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TYPE TALKS: Ikon Gallery: The typefaces of Fiona Banner

James Langdon is an independent graphic designer. He is one of six directors of the artist-run gallery Eastside Projects in Birmingham, UK; and founder of the itinerant School for Design Fiction. In 2012 he received the Inform International Award for Conceptual Design, presented by Galerie für Zeitgenössische Kunst, Leipzig, Germany. Curatorial projects include ‘Arefin & Arefin: The Graphic Design of Tony Arefin’, Ikon Gallery, Birmingham (2012); ‘Construction School’, Kunstverein, Amsterdam, Netherlands (2012); Norman Potter’s ‘In:quest of Icarus’, Stedelijk Museum, Amsterdam, Netherlands (2012); and ‘Book Show’, Eastside Projects, Birmingham (2010). He has lectured internationally at institutions including the Walker Art Center, Minneapolis, USA; École Nationale Supérieure des Beaux-Arts de Lyon, France; Brno Biennial, Czech Republic; Contemporary Art Gallery, Vancouver, Canada; Rietveld Academie, Amsterdam, Netherlands; Konstfack, Stockholm, Sweden; Royal College of Arts, London; Werkplaats Typografie, Arnhem, Netherlands; HFG Karlsruhe, Karlsruhe, Germany; Jan van Eyck Academie, Maastricht, Netherlands.

Simon Taylor, Ikon Gallery’s Head of Learning, discusses Fiona Banner’s use of type and the origins of ‘Font’, used for her current exhibition at Ikon SCROLL DOWN AND KEEP SCROLLING. Banner’s font is an amalgamation of typefaces she has worked with previously, through full stop sculptures and typeset and published works:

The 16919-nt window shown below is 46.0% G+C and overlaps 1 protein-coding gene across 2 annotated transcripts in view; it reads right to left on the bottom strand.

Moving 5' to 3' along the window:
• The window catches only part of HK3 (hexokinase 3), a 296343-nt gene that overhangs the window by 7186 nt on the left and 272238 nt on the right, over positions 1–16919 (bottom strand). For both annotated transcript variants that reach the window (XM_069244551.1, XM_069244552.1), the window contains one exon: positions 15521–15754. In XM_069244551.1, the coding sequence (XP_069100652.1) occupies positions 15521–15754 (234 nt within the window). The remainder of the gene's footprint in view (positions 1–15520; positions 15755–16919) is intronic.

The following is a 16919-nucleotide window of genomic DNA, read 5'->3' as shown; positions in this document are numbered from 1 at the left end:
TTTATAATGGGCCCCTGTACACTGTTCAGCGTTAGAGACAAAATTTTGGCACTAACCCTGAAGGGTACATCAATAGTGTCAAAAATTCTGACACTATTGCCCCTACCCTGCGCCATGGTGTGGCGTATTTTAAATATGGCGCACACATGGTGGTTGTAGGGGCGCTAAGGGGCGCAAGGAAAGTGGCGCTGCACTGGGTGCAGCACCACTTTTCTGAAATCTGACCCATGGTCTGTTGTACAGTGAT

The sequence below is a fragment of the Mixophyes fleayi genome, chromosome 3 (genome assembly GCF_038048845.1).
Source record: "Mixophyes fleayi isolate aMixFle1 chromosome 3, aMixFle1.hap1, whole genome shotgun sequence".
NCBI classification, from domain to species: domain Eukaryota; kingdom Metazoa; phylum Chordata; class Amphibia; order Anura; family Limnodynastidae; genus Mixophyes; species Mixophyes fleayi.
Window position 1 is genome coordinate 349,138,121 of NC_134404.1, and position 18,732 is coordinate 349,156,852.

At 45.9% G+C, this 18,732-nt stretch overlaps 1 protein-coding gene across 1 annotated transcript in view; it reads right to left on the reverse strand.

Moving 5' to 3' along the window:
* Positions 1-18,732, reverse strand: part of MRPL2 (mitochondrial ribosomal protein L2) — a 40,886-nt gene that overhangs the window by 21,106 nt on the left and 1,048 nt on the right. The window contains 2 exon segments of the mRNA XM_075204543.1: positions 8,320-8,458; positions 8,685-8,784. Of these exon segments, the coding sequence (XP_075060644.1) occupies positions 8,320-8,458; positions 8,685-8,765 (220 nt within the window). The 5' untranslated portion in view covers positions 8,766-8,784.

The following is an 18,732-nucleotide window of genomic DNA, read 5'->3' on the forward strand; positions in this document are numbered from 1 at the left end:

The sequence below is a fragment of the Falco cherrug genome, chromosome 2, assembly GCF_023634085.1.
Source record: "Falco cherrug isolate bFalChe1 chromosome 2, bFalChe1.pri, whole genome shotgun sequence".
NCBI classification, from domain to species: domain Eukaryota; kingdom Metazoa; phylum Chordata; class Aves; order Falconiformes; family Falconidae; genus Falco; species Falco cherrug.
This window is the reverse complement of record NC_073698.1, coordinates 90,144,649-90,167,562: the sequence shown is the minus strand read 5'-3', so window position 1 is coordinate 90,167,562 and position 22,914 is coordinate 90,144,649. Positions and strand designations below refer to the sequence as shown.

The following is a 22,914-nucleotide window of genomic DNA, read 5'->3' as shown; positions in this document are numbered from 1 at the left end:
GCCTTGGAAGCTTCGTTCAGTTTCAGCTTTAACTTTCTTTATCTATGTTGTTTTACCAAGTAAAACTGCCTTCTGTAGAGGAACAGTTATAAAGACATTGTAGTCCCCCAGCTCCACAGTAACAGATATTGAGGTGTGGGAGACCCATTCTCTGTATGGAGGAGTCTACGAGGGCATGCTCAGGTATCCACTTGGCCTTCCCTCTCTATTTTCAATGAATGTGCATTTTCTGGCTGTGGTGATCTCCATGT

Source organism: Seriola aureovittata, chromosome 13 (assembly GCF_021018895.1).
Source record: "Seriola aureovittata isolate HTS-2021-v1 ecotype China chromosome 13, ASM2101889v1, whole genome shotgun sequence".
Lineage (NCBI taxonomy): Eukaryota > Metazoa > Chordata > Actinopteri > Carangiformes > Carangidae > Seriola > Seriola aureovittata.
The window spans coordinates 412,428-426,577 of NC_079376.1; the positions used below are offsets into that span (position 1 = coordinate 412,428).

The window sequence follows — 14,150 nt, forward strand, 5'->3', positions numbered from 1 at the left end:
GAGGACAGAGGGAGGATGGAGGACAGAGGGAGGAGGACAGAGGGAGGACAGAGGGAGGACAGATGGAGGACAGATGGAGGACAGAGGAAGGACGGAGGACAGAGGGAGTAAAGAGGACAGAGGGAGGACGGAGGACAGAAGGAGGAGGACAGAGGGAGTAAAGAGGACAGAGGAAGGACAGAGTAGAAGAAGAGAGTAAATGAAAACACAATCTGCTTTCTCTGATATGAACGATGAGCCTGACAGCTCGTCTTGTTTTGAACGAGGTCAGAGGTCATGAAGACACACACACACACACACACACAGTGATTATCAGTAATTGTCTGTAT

“It’s a family tree arrangement where the child of Avant Garde and Courier mates with Peanuts and Didot's child. Bookman and Onyx mate; their child mates with Capitalist and Klang's offspring - the final font is an unpredictable bastardisation of styles and behaviours” – Fiona Banner

‘Font’ was conceived during the artist’s attempt to survey her practice, in preparation for her first survey exhibition, showing at Ikon Gallery, Birmingham from 10 October 2015- 17 January 2016. Banner deploys it as the in-house font for the Ikon show and it appears at Frith Street Gallery, forming a link between the two exhibitions.